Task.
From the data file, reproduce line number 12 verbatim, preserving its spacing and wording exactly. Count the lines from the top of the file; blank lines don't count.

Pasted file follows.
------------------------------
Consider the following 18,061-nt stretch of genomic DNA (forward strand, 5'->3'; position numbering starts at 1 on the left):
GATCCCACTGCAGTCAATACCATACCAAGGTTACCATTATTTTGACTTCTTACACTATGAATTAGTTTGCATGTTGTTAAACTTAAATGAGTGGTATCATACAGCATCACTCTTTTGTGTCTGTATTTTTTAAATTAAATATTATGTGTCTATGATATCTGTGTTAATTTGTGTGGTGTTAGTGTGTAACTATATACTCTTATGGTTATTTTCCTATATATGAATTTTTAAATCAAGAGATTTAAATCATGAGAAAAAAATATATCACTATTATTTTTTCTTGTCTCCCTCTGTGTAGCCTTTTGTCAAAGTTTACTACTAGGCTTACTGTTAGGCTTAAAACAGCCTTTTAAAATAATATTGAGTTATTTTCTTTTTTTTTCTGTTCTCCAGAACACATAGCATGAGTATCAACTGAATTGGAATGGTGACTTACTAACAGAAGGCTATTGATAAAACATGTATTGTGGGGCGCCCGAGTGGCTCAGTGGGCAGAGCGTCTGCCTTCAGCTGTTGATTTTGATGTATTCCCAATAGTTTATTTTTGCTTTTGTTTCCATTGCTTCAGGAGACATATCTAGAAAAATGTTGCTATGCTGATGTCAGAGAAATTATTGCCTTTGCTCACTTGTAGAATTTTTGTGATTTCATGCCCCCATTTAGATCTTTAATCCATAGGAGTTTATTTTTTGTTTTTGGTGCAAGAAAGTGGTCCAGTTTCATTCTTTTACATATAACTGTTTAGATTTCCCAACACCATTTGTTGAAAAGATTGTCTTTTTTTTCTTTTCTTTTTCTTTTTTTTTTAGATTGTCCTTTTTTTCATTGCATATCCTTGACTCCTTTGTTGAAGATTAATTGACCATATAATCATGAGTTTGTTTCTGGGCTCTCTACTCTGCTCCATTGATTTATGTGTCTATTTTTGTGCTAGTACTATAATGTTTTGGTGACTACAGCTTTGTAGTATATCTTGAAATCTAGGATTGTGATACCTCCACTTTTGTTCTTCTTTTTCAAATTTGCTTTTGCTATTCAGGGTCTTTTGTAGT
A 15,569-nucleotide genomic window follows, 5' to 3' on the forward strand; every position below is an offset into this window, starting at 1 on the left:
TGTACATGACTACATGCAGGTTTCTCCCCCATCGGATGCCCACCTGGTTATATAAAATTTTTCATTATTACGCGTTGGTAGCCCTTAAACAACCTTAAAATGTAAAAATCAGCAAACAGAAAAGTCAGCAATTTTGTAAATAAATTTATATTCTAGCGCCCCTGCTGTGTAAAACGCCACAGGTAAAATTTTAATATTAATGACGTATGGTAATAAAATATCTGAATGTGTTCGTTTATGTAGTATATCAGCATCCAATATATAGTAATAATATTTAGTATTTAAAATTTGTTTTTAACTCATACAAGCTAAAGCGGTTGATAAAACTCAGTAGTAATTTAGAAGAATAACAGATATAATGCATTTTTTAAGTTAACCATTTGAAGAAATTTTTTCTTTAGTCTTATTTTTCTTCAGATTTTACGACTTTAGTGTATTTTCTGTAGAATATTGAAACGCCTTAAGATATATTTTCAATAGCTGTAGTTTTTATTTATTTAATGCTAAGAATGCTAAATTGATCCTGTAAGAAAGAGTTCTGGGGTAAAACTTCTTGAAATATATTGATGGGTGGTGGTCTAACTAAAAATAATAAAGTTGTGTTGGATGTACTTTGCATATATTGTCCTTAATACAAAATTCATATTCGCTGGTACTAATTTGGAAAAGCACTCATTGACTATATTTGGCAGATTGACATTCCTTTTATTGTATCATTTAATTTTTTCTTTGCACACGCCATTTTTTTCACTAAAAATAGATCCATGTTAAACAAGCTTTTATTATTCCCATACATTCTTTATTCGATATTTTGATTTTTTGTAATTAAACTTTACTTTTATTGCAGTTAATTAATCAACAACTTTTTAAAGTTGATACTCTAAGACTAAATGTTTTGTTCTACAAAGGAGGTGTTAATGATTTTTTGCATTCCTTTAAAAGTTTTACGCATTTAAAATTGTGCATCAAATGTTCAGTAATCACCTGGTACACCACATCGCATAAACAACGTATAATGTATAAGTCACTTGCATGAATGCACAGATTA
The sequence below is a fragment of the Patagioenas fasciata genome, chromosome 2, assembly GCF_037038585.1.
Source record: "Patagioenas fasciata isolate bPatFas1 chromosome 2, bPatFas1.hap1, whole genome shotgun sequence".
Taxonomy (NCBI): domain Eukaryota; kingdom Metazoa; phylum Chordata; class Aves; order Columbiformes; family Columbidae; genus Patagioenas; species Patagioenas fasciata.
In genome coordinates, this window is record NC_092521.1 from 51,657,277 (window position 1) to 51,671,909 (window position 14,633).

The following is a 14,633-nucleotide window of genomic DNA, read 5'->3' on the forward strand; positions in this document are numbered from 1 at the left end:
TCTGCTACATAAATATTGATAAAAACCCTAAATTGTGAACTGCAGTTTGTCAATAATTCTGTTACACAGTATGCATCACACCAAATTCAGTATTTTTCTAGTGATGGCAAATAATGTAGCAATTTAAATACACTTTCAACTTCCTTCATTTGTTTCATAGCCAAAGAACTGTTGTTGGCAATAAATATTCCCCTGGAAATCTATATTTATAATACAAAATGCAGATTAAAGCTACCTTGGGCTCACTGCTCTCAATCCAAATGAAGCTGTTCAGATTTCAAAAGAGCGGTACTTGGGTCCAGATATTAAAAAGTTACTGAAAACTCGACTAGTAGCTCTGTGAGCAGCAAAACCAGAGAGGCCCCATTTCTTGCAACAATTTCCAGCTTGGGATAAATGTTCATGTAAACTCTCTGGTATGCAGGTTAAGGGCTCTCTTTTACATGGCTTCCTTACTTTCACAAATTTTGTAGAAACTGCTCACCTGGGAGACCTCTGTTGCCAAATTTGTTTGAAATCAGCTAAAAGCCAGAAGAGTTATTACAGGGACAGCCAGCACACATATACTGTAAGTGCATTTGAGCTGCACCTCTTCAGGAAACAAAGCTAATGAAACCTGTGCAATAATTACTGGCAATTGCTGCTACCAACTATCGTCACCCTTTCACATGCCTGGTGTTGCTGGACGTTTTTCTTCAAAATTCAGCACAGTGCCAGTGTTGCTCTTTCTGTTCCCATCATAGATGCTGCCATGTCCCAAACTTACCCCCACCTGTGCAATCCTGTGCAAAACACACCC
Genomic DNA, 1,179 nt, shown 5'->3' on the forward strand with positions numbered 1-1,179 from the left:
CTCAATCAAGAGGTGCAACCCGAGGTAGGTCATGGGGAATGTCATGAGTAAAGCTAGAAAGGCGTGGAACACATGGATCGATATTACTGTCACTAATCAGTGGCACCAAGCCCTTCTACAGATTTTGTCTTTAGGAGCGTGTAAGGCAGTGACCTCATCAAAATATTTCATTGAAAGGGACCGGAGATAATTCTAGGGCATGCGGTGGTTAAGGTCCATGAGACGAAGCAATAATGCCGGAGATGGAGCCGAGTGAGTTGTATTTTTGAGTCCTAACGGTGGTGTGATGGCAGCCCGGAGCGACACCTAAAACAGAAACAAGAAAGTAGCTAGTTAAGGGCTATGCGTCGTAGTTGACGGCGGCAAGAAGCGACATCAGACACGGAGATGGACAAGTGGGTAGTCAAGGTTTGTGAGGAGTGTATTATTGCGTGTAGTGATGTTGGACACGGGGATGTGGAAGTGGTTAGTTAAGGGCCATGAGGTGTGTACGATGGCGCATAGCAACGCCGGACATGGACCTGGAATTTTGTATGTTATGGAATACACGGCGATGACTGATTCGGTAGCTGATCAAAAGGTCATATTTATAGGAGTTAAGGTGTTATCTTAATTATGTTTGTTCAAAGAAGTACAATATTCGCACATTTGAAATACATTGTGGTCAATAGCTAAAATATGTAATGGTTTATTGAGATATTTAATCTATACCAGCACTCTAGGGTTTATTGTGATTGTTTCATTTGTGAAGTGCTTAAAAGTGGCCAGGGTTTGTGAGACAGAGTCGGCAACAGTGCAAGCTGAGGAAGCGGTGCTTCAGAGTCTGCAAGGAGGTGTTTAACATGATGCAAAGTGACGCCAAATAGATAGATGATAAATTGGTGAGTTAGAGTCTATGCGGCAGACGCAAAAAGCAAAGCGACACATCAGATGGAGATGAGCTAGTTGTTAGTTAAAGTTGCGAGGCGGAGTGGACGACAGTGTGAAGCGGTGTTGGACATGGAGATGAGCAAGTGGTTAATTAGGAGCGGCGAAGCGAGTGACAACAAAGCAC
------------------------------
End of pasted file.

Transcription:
CTCAATCAAGAGGTGCAACCCGAGGTAGGTCATGGGGAATGTCATGAGTAAAGCTAGAAAGGCGTGGAACACATGGATCGATATTACTGTCACTAATCAGTGGCACCAAGCCCTTCTACAGATTTTGTCTTTAGGAGCGTGTAAGGCAGTGACCTCATCAAAATATTTCATTGAAAGGGACCGGAGATAATTCTAGGGCATGCGGTGGTTAAGGTCCATGAGACGAAGCAATAATGCCGGAGATGGAGCCGAGTGAGTTGTATTTTTGAGTCCTAACGGTGGTGTGATGGCAGCCCGGAGCGACACCTAAAACAGAAACAAGAAAGTAGCTAGTTAAGGGCTATGCGTCGTAGTTGACGGCGGCAAGAAGCGACATCAGACACGGAGATGGACAAGTGGGTAGTCAAGGTTTGTGAGGAGTGTATTATTGCGTGTAGTGATGTTGGACACGGGGATGTGGAAGTGGTTAGTTAAGGGCCATGAGGTGTGTACGATGGCGCATAGCAACGCCGGACATGGACCTGGAATTTTGTATGTTATGGAATACACGGCGATGACTGATTCGGTAGCTGATCAAAAGGTCATATTTATAGGAGTTAAGGTGTTATCTTAATTATGTTTGTTCAAAGAAGTACAATATTCGCACATTTGAAATACATTGTGGTCAATAGCTAAAATATGTAATGGTTTATTGAGATATTTAATCTATACCAGCACTCTAGGGTTTATTGTGATTGTTTCATTTGTGAAGTGCTTAAAAGTGGCCAGGGTTTGTGAGACAGAGTCGGCAACAGTGCAAGCTGAGGAAGCGGTGCTTCAGAGTCTGCAAGGAGGTGTTTAACATGATGCAAAGTGACGCCAAATAGATAGATGATAAATTGGTGAGTTAGAGTCTATGCGGCAGACGCAAAAAGCAAAGCGACACATCAGATGGAGATGAGCTAGTTGTTAGTTAAAGTTGCGAGGCGGAGTGGACGACAGTGTGAAGCGGTGTTGGACATGGAGATGAGCAAGTGGTTAATTAGGAGCGGCGAAGCGAGTGACAACAAAGCAC